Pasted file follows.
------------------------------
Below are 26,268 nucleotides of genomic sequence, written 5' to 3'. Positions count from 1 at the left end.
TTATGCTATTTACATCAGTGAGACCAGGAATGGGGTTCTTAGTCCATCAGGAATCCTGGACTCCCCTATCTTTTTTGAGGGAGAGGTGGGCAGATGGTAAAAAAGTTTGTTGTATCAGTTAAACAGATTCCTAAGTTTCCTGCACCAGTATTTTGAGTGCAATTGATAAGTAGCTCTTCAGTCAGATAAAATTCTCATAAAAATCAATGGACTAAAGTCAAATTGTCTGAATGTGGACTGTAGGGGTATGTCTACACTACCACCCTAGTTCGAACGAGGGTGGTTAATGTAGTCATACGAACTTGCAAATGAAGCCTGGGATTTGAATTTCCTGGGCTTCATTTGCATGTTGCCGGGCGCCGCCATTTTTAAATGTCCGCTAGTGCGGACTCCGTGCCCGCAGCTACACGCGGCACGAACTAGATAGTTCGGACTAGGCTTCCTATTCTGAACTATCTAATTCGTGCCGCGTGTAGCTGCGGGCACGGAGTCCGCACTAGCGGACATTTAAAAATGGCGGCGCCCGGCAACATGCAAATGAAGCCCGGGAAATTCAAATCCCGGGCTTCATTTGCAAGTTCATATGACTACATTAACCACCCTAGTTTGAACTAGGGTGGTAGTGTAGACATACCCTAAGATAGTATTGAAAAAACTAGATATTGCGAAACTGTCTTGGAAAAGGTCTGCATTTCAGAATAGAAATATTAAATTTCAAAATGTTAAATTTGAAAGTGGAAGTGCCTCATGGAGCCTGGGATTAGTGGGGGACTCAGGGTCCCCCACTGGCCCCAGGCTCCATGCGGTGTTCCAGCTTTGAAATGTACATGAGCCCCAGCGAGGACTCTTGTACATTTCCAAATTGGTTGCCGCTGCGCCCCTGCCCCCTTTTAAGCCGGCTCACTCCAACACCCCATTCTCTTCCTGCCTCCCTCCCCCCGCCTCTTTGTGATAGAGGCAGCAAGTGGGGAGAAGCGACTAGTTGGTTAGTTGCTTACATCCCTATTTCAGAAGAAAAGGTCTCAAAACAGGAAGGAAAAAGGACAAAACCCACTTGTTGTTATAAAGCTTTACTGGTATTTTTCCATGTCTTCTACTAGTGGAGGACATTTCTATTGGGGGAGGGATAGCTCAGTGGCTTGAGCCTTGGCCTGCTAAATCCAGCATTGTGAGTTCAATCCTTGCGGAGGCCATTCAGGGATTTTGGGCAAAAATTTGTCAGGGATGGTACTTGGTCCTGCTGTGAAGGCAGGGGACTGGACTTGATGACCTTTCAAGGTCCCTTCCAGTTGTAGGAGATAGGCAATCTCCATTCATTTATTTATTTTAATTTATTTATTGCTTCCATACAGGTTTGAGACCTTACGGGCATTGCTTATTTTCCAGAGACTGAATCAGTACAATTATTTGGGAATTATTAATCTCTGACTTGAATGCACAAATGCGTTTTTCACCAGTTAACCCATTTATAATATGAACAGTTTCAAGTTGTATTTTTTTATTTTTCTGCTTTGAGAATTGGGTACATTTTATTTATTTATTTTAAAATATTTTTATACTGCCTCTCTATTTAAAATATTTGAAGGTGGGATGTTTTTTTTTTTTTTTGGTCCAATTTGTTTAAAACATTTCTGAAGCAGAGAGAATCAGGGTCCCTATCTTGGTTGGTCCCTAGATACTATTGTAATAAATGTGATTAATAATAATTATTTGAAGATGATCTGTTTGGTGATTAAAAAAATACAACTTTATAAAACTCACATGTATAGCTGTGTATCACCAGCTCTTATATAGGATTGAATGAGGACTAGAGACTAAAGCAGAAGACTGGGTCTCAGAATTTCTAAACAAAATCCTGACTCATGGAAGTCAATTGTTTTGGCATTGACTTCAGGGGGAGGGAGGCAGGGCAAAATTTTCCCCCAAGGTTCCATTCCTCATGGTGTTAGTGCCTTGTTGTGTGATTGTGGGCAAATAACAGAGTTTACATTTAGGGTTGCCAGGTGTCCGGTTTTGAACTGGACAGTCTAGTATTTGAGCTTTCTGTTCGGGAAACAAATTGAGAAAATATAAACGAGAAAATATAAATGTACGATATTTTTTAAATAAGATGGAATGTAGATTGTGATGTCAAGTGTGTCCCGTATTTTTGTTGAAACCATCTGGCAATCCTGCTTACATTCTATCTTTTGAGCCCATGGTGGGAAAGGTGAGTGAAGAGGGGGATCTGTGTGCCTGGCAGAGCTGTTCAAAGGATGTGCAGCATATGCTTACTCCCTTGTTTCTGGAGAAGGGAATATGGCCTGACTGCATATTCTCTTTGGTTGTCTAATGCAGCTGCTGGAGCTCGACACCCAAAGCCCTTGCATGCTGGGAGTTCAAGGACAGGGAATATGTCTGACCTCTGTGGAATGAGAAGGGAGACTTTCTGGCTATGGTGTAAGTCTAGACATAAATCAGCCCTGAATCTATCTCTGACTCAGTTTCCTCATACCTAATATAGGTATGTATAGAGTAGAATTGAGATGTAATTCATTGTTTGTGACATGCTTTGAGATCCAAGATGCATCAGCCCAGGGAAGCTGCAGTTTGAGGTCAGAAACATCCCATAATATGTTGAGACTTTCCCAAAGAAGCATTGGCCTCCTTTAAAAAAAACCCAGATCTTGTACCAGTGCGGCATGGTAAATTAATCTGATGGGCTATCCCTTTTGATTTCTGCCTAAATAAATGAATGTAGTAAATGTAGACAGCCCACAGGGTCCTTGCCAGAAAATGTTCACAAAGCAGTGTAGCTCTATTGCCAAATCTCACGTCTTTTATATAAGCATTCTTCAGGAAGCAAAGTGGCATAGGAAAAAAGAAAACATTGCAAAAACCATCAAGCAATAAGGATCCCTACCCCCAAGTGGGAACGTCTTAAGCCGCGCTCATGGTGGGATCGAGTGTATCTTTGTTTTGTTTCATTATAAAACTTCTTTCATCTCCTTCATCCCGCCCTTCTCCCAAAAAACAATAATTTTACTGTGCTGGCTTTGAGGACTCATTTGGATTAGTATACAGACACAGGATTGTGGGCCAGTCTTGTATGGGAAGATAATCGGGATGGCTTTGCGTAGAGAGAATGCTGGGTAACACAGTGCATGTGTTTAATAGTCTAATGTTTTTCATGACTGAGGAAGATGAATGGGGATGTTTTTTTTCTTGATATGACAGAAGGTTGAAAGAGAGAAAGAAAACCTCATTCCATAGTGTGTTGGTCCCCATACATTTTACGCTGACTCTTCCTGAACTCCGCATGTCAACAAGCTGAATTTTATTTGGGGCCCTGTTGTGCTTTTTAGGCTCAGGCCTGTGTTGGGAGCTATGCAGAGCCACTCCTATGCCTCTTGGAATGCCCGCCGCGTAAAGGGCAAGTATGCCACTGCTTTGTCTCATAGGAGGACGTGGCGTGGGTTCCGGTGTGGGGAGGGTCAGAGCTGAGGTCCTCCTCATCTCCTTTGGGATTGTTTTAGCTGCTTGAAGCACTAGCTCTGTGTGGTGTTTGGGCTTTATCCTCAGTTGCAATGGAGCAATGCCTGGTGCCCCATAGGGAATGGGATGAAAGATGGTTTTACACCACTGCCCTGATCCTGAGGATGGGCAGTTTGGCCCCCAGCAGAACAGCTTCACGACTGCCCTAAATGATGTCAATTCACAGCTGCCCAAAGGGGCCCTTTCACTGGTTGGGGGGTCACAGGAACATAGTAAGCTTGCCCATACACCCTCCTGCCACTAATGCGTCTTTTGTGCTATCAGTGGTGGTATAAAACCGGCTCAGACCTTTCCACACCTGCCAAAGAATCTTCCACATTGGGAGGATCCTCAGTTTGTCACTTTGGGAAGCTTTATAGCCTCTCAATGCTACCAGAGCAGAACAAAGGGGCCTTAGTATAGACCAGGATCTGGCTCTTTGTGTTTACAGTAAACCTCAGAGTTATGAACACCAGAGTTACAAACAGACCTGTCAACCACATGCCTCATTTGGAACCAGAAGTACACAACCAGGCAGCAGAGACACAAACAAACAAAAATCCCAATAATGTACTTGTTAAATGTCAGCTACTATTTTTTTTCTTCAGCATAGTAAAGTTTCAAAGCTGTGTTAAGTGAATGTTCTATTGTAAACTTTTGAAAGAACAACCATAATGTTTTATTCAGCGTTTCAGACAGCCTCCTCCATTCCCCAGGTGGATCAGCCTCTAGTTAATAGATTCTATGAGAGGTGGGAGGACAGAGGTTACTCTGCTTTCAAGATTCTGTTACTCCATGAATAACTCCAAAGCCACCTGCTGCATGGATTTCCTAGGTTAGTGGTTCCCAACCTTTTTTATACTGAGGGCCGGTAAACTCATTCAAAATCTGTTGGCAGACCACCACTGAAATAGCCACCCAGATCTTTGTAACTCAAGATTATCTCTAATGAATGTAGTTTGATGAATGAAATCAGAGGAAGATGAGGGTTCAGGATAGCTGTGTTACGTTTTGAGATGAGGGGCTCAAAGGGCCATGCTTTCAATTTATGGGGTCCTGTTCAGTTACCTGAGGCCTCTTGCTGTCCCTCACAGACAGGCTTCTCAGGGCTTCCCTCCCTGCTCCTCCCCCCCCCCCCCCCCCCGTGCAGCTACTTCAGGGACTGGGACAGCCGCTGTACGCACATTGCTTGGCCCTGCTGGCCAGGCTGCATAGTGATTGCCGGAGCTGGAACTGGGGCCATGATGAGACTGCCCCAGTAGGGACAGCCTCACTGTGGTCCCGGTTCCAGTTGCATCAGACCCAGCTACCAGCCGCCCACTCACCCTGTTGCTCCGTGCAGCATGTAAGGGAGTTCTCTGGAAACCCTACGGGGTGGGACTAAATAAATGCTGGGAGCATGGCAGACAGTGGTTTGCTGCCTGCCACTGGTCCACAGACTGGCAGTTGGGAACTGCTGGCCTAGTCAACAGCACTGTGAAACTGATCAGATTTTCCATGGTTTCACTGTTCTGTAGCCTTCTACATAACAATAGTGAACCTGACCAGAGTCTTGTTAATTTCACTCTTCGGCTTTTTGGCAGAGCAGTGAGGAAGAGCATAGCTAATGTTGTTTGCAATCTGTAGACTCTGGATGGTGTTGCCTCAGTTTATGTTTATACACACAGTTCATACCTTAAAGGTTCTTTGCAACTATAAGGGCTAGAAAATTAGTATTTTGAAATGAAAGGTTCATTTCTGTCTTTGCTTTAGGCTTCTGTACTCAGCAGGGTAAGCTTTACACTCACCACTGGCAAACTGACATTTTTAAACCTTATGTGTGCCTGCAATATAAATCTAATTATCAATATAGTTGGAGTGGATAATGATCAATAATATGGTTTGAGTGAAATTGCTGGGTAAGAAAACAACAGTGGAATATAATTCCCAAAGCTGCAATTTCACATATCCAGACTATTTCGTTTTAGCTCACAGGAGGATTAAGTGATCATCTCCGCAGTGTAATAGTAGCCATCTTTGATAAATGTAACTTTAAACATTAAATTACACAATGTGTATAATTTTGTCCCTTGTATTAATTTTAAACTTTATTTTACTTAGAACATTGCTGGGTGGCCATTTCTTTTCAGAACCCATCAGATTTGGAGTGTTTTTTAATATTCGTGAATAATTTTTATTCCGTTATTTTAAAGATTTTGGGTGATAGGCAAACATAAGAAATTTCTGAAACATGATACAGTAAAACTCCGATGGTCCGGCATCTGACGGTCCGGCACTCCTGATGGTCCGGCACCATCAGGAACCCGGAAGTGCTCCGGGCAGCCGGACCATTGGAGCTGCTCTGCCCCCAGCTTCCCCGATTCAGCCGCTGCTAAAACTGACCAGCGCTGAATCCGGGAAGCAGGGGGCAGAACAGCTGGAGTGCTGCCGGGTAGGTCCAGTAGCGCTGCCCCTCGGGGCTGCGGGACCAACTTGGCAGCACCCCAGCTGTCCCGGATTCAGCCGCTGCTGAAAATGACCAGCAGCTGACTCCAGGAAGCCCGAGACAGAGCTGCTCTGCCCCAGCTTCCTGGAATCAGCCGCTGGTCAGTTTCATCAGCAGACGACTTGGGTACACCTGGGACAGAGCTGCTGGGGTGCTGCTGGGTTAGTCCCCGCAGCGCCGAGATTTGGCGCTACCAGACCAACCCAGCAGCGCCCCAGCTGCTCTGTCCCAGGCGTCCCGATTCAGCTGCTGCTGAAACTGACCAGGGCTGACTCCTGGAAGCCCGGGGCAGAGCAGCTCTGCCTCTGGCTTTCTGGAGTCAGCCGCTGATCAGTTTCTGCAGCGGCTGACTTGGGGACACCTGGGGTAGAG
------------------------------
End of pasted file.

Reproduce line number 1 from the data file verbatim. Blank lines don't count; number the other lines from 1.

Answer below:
Below are 26,268 nucleotides of genomic sequence, written 5' to 3'. Positions count from 1 at the left end.